Amid pomp and ceremony, students filed into Cox Arena at San
Diego State University to hear stirring speeches, collect diplomas -
and get one last burst of beer advertising.
While listening to messages about graduates' goals last week, the
audience took in another message from beer banners on the scoreboard
overhead: It was Miller time.
No alcohol was allowed during the ceremony, of course, but the
Miller Brewing Co. can afford to be patient. Its distributor has a
contract to display signs in Cox and at the school's baseball
stadium until 2012. In addition, Anheuser-Busch has a contract at
the football stadium.
Alcohol advertising has long been a fixture on campuses. Still,
it is coming in for more scrutiny. With stubbornly high levels of
student alcohol abuse, demand is growing for restrictions on alcohol
pitches to college students and for more research into their
Alcohol-abuse prevention efforts over the past decade have not
even dented the solid 40-plus percentage rate of college students
who "binge drink," or drink to get drunk. And ubiquitous alcohol
marketing may be a key reason, some who study the issue now say.
Personal responsibility has long been the main thrust of
prevention efforts, focusing on raising students' awareness and
changing their attitudes. But some experts say that education hasn't
"It seems that other powerful forces are driving the college
binge-drinking phenomenon," Henry Wechsler, director of College
Alcohol Studies at the Harvard Schools of Public Health, said in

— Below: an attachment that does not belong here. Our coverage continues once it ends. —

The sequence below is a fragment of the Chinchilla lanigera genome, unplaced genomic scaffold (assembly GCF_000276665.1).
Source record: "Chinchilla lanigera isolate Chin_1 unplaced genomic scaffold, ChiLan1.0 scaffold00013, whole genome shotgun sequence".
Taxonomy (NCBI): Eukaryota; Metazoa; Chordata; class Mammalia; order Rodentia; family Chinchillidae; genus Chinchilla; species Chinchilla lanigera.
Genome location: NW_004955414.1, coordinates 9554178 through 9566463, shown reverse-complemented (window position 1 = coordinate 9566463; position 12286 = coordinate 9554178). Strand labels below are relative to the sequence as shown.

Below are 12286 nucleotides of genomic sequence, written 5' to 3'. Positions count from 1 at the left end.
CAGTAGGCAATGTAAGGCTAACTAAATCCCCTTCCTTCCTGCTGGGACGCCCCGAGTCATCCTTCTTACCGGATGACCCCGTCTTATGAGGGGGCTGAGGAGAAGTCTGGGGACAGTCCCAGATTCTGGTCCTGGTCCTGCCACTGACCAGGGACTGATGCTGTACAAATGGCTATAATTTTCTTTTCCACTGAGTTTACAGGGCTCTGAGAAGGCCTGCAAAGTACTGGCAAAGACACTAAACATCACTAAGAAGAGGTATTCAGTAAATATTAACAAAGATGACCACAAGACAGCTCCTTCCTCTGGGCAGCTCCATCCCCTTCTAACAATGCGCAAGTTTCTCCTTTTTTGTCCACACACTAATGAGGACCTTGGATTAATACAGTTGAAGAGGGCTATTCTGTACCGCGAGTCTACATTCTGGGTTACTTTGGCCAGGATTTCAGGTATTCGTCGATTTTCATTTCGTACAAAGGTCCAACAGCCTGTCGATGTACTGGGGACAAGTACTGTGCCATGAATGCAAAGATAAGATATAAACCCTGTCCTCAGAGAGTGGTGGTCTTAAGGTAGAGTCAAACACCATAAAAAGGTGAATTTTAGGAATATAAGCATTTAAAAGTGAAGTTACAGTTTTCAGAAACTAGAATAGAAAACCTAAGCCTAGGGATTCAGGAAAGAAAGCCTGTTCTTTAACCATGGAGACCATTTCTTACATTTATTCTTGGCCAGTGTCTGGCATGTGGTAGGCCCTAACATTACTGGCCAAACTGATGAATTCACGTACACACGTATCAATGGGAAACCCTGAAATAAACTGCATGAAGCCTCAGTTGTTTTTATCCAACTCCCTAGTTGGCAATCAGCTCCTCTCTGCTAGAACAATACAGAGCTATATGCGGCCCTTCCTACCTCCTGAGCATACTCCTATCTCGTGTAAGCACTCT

March. "Greater attention should be paid to factors that impact the
environment around students, which aggressively promotes alcohol
Such factors include cheap-drink specials, which proliferate on
many campuses, he and others agree.
At least four major reports on underage and college drinking
issued since January cite alcohol-marketing effects on students. One
calls for an outright ban on TV alcohol advertising. Another cites a
poll showing that 88 percent of college students' parents are
outraged by ads via e-mail, Internet, and direct mail that tout
spring-break drinking locations.
Setting the norm
In the 1970s, before laws raised the legal drinking age to 21,
beer companies sent representatives to pitch beer events on campus.
In the 1980s, Spuds MacKenzie, the Anheuser-Busch beer mutt, and the
"Bud girls" targeted the college crowd. Giant inflatable cans of
beer were once common on fraternity-house lawns.
Now, beer banners notwithstanding, the visibility of major
breweries on campus has declined. Of far more concern today are
student newspaper ads or fliers from local bars pitching "bar
crawls," 2-for-1 drinks, and penny pitchers.
These promotions plastered across campus are only the most
immediate message, though. Bars near campus, television, and the
Internet add other layers to send a steady, clear message: You are
expected to drink if you want to fit in socially.
"One of the ways advertising has an effect is by making alcohol
seem socially acceptable and widely used," says Charles Atkin, a
researcher at Michigan State University in East Lansing. "Anything
people see on network TV is legitimized, regarded as relatively
It is illegal for students 18 to 20 years old to drink in any
state. Yet underage college students are among the nation's heaviest
drinkers. Studies show that underage students drink half the alcohol
consumed on campus. "Television advertising, logos on campus, all
this business sets the tone," Dr. Wechsler says. "The omnipresence
of alcohol on campus, off campus, at frats ... is overwhelming - and
it's all focusing on students."
Campus-based advertising by brewers - like the banners flying
from arena rafters - is only a tiny part of a much larger, nearly $1
billion bucket of advertising money ladled out by the beer industry
in 2001, according to Adams Business Media's Beer Handbook. …